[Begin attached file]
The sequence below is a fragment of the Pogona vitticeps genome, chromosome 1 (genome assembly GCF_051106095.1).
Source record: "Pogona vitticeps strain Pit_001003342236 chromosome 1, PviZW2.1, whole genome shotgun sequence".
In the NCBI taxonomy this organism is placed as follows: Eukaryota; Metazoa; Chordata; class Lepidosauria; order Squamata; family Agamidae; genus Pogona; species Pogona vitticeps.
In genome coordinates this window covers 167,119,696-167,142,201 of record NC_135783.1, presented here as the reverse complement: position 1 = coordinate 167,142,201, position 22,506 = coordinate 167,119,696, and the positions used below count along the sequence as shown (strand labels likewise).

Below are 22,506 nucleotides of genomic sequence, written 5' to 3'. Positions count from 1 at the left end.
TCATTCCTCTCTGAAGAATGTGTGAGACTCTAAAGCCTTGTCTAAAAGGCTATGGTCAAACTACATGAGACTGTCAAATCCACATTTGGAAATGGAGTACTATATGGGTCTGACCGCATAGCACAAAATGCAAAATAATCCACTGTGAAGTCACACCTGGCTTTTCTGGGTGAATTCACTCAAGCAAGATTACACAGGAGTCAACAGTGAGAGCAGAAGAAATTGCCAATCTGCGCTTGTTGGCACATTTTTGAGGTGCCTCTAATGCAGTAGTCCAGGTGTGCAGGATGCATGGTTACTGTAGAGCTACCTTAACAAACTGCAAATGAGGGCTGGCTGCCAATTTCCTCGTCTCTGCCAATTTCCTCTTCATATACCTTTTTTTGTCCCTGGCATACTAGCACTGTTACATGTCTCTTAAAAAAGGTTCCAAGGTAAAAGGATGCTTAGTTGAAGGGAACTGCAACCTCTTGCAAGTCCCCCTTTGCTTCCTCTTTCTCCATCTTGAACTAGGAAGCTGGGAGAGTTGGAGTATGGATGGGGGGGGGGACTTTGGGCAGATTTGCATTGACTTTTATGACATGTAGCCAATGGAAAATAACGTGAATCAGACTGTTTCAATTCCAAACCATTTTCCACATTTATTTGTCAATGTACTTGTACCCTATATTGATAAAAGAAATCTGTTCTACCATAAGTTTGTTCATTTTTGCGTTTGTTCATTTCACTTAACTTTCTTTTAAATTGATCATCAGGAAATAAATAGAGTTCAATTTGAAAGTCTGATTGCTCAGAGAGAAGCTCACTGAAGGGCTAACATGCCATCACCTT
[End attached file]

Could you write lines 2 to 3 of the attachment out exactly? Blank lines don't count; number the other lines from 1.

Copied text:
Source record: "Pogona vitticeps strain Pit_001003342236 chromosome 1, PviZW2.1, whole genome shotgun sequence".
In the NCBI taxonomy this organism is placed as follows: Eukaryota; Metazoa; Chordata; class Lepidosauria; order Squamata; family Agamidae; genus Pogona; species Pogona vitticeps.